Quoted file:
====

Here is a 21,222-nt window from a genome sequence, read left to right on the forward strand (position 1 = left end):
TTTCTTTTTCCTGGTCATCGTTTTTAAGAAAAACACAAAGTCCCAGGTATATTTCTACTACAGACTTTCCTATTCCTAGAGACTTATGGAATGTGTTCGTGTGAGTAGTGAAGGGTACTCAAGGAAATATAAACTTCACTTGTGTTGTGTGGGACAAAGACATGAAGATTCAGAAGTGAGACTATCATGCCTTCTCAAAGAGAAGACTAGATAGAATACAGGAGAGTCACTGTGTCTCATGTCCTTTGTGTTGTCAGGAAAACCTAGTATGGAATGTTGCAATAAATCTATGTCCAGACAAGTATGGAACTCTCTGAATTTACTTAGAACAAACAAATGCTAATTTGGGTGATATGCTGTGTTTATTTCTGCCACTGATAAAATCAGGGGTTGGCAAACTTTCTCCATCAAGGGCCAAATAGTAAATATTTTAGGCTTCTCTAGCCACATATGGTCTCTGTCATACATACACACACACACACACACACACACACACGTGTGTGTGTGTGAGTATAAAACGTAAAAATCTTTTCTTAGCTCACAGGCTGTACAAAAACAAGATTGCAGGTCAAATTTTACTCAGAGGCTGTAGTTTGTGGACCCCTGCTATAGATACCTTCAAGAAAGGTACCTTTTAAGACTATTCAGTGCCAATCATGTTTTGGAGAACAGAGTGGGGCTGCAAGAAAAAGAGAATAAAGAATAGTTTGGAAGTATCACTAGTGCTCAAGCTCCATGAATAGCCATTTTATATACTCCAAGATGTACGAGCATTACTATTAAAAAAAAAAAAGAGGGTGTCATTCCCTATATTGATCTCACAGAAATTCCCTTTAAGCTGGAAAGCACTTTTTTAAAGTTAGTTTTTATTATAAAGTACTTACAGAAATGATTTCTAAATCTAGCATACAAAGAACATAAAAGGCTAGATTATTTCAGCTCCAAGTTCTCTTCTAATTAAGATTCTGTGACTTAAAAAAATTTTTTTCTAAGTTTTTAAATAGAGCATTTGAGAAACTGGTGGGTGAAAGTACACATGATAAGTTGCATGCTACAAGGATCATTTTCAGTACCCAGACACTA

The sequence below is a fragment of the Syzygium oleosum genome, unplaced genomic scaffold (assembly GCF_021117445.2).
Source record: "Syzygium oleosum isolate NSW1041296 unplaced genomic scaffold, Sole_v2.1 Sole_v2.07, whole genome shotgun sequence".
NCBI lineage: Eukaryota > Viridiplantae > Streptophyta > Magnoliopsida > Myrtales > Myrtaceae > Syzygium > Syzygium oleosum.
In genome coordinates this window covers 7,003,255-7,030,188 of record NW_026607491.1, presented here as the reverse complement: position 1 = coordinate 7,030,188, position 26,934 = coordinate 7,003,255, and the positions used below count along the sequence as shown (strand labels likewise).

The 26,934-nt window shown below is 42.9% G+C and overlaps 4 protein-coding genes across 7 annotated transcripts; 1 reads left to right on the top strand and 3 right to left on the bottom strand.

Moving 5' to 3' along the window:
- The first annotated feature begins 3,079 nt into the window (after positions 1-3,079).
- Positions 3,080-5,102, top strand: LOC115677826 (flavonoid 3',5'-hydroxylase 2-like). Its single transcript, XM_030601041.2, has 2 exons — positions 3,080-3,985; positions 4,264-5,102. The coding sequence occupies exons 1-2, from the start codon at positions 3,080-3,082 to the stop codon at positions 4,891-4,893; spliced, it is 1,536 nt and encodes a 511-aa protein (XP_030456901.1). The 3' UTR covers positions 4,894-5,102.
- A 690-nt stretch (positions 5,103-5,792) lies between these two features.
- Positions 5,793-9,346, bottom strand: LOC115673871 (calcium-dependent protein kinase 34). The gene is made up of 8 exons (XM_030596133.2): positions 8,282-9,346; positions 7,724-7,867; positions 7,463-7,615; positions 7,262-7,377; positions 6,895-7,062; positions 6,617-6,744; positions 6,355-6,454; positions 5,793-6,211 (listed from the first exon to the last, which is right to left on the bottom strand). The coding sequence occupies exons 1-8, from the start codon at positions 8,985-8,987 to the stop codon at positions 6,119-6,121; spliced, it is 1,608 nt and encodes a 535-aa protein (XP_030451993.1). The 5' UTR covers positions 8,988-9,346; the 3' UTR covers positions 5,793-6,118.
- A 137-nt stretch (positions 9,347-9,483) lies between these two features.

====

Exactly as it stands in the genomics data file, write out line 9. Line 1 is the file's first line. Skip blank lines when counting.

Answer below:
- The first annotated feature begins 3,079 nt into the window (after positions 1-3,079).